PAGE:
The title seems to indicate one of two things; it’s either going to be an update of an old giant monster movie for a more permissive age (read: more nudity), or it was going to be a parody along the lines of the NAKED GUN movies. Yes, there is some (intentionally) gratuitous nudity in the movie, but not so much that it loses track of its fifties roots. I’m not surprised that some people think little of the movie (at this writing it has a 5.4 on IMDB), but I also believe it was targeted to a specialized audience – to those of us who love and studied the movies it parodied. If you’re part of that group, it’s an incredibly fun movie, and a lot of the enjoyment is going to be trying to identify the plethora of genre actors who pop up in cameos as well as the references to the movies being parodied. There’s lot so stock footage, clips from any number of genre films, cheap special effects, inside jokes (my favorite is the “mat lines” joke), etc. Quite frankly, this movie was a treat for me. Thanks, Mr. Newsom. I only wish you were still here to read this.

The New Lord of the Town (1908)

The New Lord of the Town (1908)
aka Le nouveau seigneur du village
Article 5652 by Dave Sindelar
Date: 3-19-2019
Directed by Georges Melies
Featuring Fernande Albany, Mlle. Bodson, Georges Melies
Country: France
What it is: Melies fantasy

A lord visits a cave with strange creatures.

When the special effects are on show, this short is entertaining enough; after all, it’s from Melies. However, when the movie is focused on its plot, it’s a bore, at least partially because Melies doesn’t do much of a job of making his story clear. In the opening scene, for example, we see the lord talk with several people in the town square, but to what end remains obscure; all it accomplishes is to get things to a very slow start. At least one plot point involves the lord being magically reduced to a beggar while two of his fellow townspersons become wealthy, but the reasons for this never become clear. As such, this is far from Melies’s best, with only the middle section being much fun.

Nursery Scandal (1932)

Nursery Scandal (1932)
Article 5617 by Dave Sindelar
Date: 12-30-2018
Directed by Harry Bailey and John Foster
Voice cast unknown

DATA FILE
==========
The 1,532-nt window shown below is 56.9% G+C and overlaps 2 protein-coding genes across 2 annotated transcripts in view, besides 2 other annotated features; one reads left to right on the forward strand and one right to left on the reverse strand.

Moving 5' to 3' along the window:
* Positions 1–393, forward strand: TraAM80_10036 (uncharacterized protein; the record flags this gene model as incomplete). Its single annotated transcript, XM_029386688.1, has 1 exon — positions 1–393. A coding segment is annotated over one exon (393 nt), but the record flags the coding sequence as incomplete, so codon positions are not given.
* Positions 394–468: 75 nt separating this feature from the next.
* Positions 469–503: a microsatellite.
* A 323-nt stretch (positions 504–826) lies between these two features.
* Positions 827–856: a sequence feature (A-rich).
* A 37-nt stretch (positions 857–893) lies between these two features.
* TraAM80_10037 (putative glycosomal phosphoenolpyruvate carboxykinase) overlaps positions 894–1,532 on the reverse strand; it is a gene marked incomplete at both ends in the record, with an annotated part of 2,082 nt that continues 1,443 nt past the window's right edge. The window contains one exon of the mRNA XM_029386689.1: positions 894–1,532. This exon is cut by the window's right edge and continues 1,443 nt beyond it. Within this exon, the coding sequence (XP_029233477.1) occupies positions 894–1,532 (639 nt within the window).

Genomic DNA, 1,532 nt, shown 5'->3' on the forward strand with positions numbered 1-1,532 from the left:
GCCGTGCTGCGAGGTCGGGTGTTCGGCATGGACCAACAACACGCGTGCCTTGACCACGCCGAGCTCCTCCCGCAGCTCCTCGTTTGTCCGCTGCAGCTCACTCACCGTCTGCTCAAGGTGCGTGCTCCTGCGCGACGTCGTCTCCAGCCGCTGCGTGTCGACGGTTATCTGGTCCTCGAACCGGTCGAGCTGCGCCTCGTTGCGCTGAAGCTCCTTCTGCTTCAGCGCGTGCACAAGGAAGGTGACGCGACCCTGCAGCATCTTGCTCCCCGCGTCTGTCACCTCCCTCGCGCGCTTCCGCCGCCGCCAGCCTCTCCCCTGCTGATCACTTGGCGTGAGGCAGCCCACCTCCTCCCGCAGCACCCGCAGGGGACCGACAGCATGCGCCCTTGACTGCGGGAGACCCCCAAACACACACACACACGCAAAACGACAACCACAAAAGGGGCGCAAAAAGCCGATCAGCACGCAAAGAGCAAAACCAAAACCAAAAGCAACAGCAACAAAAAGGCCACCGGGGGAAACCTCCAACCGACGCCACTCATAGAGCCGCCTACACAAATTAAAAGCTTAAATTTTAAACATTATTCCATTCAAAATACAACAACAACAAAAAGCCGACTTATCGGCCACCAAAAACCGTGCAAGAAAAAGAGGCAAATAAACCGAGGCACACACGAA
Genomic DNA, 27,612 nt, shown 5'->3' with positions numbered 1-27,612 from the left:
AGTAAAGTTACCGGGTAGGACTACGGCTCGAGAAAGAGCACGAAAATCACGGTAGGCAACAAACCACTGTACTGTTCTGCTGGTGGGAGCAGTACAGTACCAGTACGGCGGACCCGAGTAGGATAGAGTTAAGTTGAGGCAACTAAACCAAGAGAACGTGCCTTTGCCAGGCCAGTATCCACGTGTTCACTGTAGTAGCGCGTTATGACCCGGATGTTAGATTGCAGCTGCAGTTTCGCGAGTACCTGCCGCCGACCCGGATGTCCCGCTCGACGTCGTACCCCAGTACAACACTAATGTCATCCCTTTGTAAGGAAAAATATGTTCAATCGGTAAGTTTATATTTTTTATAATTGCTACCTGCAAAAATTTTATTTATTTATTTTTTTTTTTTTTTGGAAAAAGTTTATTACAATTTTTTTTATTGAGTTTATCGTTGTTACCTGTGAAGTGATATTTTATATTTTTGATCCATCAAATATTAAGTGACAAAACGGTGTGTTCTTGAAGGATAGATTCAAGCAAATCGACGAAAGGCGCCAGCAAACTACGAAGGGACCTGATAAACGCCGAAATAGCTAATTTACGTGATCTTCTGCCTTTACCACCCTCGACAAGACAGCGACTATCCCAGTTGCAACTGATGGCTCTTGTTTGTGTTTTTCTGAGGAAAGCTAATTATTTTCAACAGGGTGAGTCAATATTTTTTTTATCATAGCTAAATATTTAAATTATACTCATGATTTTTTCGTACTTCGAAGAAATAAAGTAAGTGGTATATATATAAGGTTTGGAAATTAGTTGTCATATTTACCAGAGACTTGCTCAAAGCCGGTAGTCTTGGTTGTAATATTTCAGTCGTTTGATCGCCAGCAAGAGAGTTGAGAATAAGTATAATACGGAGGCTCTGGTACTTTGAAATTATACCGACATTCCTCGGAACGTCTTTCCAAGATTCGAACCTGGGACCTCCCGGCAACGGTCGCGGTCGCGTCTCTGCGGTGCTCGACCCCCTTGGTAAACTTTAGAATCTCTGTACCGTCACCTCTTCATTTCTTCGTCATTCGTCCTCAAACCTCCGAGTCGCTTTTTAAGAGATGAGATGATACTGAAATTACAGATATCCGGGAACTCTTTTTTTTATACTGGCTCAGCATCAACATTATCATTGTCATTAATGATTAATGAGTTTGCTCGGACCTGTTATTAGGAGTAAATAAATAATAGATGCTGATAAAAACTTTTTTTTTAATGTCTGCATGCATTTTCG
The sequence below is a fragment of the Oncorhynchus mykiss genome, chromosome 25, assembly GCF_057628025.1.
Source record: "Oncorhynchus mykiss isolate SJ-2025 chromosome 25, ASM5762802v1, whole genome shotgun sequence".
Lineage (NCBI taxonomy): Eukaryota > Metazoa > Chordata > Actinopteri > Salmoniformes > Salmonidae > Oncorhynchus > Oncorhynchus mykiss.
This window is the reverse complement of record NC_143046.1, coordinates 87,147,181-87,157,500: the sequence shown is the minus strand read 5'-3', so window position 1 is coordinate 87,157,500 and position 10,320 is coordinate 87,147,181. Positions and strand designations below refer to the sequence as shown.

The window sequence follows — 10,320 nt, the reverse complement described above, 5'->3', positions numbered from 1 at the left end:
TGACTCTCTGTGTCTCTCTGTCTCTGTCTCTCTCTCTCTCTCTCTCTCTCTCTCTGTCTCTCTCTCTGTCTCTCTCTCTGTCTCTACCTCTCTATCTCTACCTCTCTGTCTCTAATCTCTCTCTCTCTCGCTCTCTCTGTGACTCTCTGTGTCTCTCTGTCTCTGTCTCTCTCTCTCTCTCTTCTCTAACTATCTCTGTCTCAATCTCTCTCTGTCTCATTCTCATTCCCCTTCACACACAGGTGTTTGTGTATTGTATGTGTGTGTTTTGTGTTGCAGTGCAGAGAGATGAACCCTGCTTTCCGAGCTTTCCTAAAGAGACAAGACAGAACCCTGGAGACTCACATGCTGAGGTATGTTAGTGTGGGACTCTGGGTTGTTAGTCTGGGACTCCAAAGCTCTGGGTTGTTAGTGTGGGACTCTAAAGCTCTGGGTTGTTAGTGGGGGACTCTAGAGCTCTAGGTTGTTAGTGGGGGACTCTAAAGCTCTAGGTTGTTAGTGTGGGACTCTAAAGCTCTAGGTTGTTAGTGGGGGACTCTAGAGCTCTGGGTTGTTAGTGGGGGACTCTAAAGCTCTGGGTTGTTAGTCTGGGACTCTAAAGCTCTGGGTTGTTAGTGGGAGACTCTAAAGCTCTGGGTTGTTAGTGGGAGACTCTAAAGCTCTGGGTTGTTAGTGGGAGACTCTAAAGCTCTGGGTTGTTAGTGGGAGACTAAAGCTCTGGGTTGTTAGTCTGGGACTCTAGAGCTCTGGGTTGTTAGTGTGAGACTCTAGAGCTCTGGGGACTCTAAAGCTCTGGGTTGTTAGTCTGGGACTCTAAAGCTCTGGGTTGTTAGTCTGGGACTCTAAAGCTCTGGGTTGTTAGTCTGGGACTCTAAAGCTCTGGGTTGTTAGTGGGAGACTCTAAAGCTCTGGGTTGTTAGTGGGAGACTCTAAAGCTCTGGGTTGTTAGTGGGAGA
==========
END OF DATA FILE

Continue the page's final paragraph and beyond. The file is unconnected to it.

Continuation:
Country: USA
What it is: Another Van Beuren cartoon

When elves find a book of nursery rhymes, Mother Goose emerges and has an affair with a scarecrow, much to the consternation of her goose.

This should end the run of cartoons for a bit, as it was the last one on the DVD I was watching. This is Van Beuren at its least interesting; despite an initial premise that makes you think it might go somewhere storywise, about all that really happens here as that fairy tale characters come out of a book and sing and dance. You’d think they would at least grab some low-hanging comic fruit when Humpty Dumpty starts to dance (what gag would YOU have happen here?), but no, he just dances and nothing happens. About the closest thing to a good gag here is having the characters jump and hover during a long gap in the music, and that’s pretty far from being a good gag. This is one of those cartoons that’s no meat, all filler.

Noch pered Rozhdestvom (1913)

Noch pered Rozhdestvom (1913)
aka Christmas Eve
Article 5550 by Dave Sindelar
Date: 6-5-2018
Directed by Wladyslaw Starewicz
Featuring Ivan Mozzhukhin, Olga Obolenskaya, Lidiya Tridenskaya
Country: Russia
What it is: Literary adaptation

On Christmas Eve, a blacksmith woos the daughter of a Cossack, who will only marry him if he brings her the shoes of the tsaritsa.

This short is based on a short story by Gogol; the title translates directly as “The Night Before Christmas”, but since that title conjures up an association with a poem that has nothing to do with this story, I’ve opted for the “Christmas Eve” translation. Unlike most of Starewicz’s work, this is not animated; outside of a short segment where a tiny devil jumps into the blacksmith’s pocket, it’s all live action. As such, it’s not quite successful; in this form, the story is a bit confusing , which is apparently not an issue with the original story (which I’ve not read), and though the make-up and costume for the devil are fun, overall it lacks the magic of Starewicz’s other work. It may have assumed a certain familiarity with the short story, which was probably much better known in Russia at that time than it is here today. Actually, I’ve reviewed a number of movies that have been based on Gogol’s works; he might be an author worth exploring further.